Jamaica Kincaid’s botanical travelogue Among Flowers (Antigua, 2005) and Biyi Bandele’s novel The King’s Rifle (Nigeria, 2007) depict parts of the world—Burma and Nepal—familiarized through their shared encounter with British colonialism. Yet, these countries are also radically different from Antigua and Nigeria not just because of geographic location, but also because of the myriad factors that make up the diversity of the human condition, including class, race, and ethnic difference. This essay examines how an Afro-Caribbean and an African writer from two former British colonies depict other non-white British colonies and the people who inhabit these places. It, therefore, diverges from the numerous studies done on white Europeans traveling in the non-European world or of the colonized encountering other colonized people in diasporic spaces. Representation is key here, especially how the ex-colonized depicts what I call Another Other.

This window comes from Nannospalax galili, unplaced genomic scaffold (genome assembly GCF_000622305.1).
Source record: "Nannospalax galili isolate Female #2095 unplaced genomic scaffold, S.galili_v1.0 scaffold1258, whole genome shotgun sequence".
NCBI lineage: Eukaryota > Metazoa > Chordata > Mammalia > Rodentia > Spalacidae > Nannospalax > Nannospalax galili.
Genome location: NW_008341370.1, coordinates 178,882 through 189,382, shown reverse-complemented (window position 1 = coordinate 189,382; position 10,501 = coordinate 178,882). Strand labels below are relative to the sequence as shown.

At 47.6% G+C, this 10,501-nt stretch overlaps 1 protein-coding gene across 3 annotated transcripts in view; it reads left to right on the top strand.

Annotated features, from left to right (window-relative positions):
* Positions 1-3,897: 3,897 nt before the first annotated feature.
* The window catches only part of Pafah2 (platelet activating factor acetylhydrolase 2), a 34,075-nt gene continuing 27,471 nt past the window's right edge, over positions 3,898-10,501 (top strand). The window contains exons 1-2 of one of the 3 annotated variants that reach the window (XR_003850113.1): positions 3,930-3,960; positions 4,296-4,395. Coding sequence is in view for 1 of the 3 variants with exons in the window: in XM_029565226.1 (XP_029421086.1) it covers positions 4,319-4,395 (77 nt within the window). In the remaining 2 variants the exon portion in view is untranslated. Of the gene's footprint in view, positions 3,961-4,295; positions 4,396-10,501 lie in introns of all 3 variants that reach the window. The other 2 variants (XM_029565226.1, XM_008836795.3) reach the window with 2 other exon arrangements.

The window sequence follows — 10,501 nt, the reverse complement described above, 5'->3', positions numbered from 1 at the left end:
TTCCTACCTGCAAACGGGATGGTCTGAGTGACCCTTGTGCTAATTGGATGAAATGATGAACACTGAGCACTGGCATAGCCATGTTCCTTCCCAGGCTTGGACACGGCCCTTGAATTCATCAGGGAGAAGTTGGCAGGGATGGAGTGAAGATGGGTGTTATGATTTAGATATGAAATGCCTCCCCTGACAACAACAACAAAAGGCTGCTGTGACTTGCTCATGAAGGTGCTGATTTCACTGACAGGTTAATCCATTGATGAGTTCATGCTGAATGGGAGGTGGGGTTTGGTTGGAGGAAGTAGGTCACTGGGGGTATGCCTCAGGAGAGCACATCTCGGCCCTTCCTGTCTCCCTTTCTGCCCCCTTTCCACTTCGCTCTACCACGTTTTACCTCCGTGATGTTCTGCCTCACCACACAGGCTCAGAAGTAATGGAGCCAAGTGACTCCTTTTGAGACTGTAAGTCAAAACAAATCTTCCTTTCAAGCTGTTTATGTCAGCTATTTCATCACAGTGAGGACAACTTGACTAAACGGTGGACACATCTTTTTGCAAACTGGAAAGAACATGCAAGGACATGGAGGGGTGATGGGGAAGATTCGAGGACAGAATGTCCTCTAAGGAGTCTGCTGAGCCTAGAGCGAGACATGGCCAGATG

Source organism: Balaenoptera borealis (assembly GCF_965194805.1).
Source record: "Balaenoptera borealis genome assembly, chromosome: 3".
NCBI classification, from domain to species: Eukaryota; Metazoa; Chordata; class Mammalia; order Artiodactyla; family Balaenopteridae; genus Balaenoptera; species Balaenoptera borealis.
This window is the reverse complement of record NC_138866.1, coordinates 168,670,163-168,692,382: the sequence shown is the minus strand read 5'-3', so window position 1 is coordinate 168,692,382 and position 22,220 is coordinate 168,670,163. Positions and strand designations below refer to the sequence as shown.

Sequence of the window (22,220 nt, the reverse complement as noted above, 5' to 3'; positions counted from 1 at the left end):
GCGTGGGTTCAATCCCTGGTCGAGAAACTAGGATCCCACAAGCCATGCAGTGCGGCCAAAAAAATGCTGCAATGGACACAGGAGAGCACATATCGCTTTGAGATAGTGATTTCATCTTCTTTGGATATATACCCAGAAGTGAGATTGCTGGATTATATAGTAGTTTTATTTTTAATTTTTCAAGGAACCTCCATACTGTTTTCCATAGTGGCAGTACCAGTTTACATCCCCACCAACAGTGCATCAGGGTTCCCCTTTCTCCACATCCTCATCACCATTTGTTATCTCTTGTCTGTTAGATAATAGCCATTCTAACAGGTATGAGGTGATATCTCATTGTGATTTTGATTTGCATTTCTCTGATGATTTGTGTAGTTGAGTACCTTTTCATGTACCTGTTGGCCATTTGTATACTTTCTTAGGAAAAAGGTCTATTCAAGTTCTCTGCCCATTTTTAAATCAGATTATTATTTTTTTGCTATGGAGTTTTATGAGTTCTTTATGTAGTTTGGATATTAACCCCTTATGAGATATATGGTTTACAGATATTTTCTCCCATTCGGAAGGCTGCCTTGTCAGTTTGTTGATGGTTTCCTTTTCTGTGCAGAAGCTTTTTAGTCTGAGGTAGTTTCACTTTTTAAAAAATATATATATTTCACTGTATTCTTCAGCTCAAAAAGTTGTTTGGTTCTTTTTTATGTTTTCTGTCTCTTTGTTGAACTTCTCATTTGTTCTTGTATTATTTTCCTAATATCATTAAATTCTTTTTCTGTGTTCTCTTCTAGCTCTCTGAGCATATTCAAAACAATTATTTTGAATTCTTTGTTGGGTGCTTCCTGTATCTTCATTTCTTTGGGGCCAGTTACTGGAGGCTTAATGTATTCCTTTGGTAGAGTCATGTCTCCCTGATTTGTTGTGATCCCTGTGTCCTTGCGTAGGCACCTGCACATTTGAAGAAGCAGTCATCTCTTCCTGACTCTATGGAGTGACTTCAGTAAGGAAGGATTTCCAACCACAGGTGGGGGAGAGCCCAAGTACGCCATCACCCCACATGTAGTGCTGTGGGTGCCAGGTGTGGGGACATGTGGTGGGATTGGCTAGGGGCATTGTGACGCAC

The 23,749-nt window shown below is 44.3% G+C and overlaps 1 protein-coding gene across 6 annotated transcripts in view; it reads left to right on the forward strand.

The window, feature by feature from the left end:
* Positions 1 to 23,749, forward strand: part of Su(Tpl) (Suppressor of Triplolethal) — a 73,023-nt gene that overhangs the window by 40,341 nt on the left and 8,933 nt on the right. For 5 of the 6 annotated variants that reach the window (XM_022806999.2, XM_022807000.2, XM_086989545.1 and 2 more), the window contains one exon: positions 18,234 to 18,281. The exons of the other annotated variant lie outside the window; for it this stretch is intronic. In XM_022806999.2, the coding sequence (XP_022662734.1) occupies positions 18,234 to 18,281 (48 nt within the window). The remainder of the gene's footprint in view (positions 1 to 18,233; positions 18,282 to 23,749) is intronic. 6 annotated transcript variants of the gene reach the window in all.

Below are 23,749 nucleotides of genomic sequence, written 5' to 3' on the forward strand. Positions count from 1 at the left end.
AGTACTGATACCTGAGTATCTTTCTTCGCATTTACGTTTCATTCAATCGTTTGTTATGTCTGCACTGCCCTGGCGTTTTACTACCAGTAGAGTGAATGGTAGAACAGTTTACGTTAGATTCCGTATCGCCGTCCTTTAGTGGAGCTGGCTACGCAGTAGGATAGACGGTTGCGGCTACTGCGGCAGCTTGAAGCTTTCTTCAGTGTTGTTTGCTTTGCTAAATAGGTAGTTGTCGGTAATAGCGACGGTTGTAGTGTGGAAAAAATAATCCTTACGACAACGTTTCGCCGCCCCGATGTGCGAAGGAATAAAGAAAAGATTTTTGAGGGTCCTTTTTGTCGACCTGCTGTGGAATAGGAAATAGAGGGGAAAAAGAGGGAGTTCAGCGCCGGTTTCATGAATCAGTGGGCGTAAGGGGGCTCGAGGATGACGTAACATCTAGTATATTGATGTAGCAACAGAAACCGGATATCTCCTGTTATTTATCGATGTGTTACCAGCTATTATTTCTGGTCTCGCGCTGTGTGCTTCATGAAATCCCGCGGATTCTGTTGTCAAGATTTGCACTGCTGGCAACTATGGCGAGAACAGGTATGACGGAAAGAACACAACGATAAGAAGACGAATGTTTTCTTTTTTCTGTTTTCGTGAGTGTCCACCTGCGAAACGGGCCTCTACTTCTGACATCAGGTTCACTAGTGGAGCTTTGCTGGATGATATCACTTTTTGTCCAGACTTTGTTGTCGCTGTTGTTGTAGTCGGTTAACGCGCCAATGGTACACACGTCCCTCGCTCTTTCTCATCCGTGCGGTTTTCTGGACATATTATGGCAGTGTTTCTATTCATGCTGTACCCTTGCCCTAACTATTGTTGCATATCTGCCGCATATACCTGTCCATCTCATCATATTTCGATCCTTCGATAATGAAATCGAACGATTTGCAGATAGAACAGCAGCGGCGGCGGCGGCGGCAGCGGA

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pp. 19-36
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